As the end of September approaches, 2023 harvest is in the home stretch. Folks are now turning their attention to fall work and preparing for next year. With combined fields still fresh in their minds, post-harvest is an excellent time of year to take action on those weed-infested areas—specifically kochia!
There has been no lack of attention on kochia over the years, with confirmed resistance to multiple herbicide groups that we rely on in-crop (Group 2, 4, and 9). This is why we need to take full advantage of the long, open fall and attack those problem kochia areas with completely different modes of action.
These modes of action for fall include:
Group 3: Ethafluralin (Edge, Fortress)
No doubt the saying “What is old is new again” comes to mind when we think about these MicroActive Granule products. However, when it comes to kochia, these products offer a completely different group that can be very effective when applied properly. Specialized equipment (Valmar) is required to apply, as well as incorporation.
Group 14: Sulfentrazone, Flumioxazin (Authority, Valtera)
Products with these actives all offer a mode of action that needs to be moisture-activated (requires 1/2″ of moisture) for effective kochia control in the spring. Apply in the fall when soil temperatures are cooling to 10°C (> Oct. 5th). These actives offer very consistent control of kochia due to moisture from the snowmelt activating the herbicide and targeting early germinating kochia seedlings.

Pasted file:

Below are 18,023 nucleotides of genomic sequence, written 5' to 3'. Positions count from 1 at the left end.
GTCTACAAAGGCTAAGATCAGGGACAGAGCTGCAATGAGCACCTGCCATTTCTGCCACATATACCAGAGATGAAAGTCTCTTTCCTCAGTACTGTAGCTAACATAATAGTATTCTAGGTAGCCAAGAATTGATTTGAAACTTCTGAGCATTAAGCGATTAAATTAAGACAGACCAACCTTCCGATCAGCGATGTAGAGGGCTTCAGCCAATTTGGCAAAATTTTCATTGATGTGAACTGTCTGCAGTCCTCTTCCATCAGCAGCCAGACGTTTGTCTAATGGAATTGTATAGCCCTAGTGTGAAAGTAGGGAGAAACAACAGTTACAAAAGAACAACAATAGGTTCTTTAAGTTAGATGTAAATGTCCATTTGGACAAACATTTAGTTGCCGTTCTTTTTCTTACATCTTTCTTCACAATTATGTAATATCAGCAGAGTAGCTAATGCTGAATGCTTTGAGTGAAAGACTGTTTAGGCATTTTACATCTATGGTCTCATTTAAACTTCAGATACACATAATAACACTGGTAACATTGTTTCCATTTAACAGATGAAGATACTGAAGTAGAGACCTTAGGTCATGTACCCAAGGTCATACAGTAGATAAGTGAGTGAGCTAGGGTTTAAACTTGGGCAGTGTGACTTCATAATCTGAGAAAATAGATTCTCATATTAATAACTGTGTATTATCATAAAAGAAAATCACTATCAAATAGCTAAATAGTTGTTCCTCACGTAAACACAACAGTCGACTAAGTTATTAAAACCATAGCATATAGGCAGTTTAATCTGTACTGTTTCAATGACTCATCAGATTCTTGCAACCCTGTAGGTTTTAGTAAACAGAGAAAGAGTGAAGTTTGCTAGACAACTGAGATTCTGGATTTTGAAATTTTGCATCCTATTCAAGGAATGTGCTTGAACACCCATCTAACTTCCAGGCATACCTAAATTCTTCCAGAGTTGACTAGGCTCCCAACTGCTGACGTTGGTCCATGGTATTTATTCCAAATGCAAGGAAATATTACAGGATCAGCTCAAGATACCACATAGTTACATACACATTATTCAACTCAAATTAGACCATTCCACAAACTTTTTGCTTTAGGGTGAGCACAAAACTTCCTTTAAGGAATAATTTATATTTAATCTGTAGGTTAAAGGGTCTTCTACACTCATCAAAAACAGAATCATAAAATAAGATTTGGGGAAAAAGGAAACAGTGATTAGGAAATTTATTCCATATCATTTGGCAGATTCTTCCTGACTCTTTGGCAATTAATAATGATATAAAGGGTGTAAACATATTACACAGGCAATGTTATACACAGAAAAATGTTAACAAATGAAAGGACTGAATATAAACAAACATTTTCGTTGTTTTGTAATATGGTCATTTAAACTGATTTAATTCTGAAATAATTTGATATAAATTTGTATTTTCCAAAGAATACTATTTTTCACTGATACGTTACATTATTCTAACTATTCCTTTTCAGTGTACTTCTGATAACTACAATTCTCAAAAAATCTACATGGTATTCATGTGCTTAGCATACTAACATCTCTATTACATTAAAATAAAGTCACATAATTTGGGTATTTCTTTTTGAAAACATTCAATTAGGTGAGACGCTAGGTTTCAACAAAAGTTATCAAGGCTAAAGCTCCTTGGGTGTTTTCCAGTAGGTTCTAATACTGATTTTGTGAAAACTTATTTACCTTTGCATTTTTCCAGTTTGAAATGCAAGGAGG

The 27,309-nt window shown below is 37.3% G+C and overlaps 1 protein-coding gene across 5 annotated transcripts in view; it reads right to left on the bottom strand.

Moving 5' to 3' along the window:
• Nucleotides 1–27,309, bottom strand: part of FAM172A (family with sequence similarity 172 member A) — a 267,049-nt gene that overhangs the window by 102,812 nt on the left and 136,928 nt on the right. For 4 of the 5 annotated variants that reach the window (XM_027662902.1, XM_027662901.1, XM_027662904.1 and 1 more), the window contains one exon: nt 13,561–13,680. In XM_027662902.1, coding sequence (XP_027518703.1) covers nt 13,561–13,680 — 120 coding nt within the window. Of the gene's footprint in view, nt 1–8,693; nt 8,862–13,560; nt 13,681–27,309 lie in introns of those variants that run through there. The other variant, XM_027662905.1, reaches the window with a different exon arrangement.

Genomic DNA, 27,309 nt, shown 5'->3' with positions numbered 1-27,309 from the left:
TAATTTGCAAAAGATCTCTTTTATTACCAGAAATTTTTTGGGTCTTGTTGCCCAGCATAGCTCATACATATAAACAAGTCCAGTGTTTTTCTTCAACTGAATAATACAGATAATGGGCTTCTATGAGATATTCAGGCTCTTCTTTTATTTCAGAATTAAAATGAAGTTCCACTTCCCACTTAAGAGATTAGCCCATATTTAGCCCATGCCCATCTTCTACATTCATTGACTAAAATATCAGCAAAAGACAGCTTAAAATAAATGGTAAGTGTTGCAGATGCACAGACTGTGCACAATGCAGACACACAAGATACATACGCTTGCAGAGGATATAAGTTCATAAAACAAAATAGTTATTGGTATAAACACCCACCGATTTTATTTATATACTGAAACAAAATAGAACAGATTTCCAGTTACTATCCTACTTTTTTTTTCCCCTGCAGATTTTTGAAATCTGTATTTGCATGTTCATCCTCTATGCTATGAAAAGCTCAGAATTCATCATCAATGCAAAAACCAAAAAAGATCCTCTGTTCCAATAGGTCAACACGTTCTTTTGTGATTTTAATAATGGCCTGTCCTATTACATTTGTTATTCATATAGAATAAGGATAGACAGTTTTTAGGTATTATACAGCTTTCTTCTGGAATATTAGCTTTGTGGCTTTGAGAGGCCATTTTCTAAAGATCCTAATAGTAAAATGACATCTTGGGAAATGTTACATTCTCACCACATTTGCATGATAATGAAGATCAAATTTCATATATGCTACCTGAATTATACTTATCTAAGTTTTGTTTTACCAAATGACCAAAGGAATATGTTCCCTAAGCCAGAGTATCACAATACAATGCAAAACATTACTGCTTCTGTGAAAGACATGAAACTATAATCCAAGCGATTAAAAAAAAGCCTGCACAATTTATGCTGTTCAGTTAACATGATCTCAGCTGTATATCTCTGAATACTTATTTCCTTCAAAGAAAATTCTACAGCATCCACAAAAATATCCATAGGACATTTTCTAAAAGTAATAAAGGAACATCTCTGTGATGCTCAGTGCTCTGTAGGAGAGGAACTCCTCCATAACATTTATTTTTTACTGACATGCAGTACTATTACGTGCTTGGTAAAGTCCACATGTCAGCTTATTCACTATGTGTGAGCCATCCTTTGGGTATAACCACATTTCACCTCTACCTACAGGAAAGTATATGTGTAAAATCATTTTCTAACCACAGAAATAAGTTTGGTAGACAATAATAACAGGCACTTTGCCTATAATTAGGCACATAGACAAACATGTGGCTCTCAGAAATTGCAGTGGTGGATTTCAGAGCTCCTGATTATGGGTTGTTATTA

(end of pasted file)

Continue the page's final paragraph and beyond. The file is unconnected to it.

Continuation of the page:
Group 15: Pyroxasulfone (Zidua, Focus)
As mentioned for the Group 14 products, they need to be applied in the fall when soil temperatures are cooling to 10°C. Group 15 products also require moisture in the spring for activation.
Group 19: Diflufenzopyr (Distinct)
This mode of action often gets overlooked! However, it does have very good activity on early germinating kochia seedlings. The window of application is prior to October 1st, and conditions must be warm (above 5°C for 3 consecutive days). Merge is a must at 1.25% v/v, even when mixed with glyphosate.
Other ways to reduce kochia populations, as taken from our ‘On the Horizon’ blog post from March 7th, 2023, include:
• Growing competitive crops on problem fields (e.g., winter cereals, annual or perennial forages, rye, or oats).
• Seeding a salt-tolerant forage blend in saline areas that are overgrown with kochia.
• Increasing your crop seeding rate and decreasing row spacing (if possible).
• Targeted tillage in problem areas.
As always, if you have any questions or concerns about the best fit for your farm, feel free to contact your local HFL sales agronomist.